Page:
Method of TranslationHow did I arrive at my version of each sutra? Here is the Sanskrit for what I call the Hridayam Akasha Dharana. This is sutra 26 of The Radiance Sutras, and verse number 49 of the text, because there are 23 verses of Devi’s questions and banter back and forth between Devi and Bhairava, which I do not number.
Keep in mind that this text was composed to be chanted. It was never intended to be written down, that came later, a thousand or more years later. It comes from a time before writing. And it was written according to the conventions of the time. Opening up the Sanskrit a little we see and hear:
hridayam akasha nilinaksah padma samputa madhyagah ananya chetah subhage param saubhagyam apnuyat This is how it looks if I take the Sanskrit out of Panini’s rules, undo the contractions, let the basic words be visible, (and scandalize thousands of Pundits who want everyone to obey every one of the four thousand rules of Sanskrit grammar.) Where –
hridayam - heart akasha - space; in the space of the heart nilinaksah - with closed eyes padma - lotus samputa - repetition of a mantra (such as sarva dharman sharanam aham, according to Lakshmanjoo). madhyagah - in the middle padma samputa madhyah = the mantra of the lotus in the middle of the heart chakra. ananya - with no other, without deviation chetah - awareness (citta) subhage - embodiment of good fortune param - highest saubhagyam - spiritual realization apnuyat - achieved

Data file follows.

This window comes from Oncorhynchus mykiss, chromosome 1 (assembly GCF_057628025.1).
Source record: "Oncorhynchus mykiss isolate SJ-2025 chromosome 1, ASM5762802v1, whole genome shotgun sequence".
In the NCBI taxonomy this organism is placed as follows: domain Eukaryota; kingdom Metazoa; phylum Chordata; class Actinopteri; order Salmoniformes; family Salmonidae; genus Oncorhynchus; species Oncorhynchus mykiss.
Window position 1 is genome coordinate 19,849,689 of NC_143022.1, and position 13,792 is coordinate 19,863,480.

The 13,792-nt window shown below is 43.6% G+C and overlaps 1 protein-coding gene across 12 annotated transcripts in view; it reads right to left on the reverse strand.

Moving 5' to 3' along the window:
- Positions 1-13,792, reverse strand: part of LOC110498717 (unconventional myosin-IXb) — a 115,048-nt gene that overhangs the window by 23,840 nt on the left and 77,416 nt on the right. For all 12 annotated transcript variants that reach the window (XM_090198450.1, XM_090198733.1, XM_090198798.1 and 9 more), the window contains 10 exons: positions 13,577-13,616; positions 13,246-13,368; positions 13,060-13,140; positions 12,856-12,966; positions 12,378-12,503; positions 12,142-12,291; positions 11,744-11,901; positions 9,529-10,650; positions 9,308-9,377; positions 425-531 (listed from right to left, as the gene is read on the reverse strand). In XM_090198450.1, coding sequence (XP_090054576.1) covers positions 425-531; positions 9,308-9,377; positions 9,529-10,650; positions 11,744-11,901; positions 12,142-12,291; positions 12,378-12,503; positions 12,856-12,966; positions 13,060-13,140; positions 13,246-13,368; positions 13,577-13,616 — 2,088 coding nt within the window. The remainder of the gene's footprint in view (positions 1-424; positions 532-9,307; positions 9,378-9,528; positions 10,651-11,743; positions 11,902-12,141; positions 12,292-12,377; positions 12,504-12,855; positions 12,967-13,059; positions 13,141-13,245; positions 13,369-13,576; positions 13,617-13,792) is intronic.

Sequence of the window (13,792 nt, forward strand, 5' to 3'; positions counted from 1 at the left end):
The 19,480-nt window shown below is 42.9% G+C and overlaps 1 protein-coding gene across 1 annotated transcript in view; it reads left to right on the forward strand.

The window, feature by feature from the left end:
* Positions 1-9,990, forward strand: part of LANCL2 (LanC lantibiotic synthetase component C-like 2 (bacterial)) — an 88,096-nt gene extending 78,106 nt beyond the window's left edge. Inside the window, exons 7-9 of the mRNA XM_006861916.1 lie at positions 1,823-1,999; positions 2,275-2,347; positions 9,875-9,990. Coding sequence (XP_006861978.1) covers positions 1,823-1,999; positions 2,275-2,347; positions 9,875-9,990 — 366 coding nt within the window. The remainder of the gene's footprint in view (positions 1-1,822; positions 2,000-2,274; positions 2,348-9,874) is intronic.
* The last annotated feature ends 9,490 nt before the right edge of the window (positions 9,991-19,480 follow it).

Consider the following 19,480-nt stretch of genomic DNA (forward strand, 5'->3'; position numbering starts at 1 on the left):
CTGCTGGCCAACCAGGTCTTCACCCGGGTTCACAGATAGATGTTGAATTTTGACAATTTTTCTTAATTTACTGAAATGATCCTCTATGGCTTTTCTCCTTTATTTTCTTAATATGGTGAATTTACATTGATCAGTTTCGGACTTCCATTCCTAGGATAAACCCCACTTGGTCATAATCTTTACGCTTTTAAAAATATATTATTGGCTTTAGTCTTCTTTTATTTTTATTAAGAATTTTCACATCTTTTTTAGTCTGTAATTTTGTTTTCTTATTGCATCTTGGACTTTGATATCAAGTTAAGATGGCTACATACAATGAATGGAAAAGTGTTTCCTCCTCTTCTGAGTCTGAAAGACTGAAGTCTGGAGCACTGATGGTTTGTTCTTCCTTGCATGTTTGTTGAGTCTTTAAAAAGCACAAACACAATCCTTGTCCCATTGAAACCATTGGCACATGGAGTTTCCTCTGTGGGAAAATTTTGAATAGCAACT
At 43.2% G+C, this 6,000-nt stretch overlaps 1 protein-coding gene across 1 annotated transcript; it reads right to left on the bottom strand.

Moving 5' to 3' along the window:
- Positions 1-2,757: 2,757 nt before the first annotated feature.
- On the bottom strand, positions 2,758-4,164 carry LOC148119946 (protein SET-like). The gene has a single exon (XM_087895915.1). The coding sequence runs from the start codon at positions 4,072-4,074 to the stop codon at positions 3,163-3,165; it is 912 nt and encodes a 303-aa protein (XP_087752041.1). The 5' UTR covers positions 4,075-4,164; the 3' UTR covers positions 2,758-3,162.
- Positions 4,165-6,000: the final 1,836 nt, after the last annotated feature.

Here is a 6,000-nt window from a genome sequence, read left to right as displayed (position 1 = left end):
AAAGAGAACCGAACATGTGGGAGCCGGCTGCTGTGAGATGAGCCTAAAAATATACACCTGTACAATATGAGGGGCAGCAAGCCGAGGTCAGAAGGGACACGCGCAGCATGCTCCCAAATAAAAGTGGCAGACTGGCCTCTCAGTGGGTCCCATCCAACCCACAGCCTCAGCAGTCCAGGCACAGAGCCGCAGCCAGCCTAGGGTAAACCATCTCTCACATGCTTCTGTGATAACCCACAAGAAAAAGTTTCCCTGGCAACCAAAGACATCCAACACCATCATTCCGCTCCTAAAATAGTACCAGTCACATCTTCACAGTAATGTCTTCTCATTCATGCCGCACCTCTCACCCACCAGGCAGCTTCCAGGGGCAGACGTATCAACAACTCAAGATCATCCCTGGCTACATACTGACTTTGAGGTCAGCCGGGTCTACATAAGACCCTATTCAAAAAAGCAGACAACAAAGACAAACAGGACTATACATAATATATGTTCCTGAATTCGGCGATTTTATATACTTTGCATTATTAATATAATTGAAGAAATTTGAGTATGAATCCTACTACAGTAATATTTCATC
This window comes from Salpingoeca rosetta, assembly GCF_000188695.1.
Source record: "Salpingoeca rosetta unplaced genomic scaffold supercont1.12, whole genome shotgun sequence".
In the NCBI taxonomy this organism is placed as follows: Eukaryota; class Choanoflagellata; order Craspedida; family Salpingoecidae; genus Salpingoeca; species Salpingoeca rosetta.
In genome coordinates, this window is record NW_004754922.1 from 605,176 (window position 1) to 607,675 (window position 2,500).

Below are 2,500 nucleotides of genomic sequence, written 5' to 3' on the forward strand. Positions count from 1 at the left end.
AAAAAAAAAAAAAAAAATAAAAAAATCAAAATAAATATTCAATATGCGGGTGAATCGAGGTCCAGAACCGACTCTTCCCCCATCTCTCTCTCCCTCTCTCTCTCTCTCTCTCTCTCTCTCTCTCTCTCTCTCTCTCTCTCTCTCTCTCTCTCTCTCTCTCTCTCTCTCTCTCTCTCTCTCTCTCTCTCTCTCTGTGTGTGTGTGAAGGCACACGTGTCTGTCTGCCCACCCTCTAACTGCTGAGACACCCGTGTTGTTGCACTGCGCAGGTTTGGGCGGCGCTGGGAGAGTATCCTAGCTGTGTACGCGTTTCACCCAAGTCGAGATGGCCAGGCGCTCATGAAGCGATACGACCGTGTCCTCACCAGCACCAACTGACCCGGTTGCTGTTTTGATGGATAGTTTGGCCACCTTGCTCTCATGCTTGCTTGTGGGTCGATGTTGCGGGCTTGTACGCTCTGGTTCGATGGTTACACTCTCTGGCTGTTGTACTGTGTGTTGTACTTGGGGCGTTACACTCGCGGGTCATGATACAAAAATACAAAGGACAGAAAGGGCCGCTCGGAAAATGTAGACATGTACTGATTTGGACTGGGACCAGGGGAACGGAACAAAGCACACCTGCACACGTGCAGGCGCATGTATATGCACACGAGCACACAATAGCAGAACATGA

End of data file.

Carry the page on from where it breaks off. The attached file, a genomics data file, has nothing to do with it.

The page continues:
My first thought when I look at this is, Come listen to the singing bowl of the heart. Then I start hearing sentences such as: -Find the center and listen to the unending song there. -There is a mantra always resonating in the center of your heart -O embodiment of good fortune. go there and listen, and be blessed. -Sacred sound are emanating from the temple of your heart -Always blessing you, always saying, come rest in me -Always saying, go forth and love -Dwell here and be blessed -Come to this place and be blessed
Going toward the most literal translation, we could say:
Close your eyes, O Embodiment of Good Fortune, and listen to the mantra resonating in the middle of the lotus of your heart. Listen with one-pointed focus, and the highest spiritual realization will be achieved.
That is sort of useful, but also not as interesting or enchanting as the original Sanskrit, which has hypnotic sounds, hridayam akasha. So what I did was I meditated on each individual word of the Sanskrit and wrote an entire page about its usage throughout this tantra, and its meaning in Kashmir Shaivism, and its usage in the Upanishads, Vedas, and other scriptures. I went into the images and energies behind each word, then again meditated on what is the technique being described here.
This is the version I did in 1992:
There is a place in the heart where everything meets. Go there if you want to find me. Mind, senses, soul, eternity, all are there. Are you there?
Enter the bowl of vastness that is the heart. Give yourself to it with total abandon, listen to the song that is always resonating there.
Quiet ecstasy is there — and a steady, regal sense of resting in a perfect spot.
Once you know the way the nature of attention will call you to return, again and again, and be saturated with knowing, “I belong here, I am at home here.” Answer that call.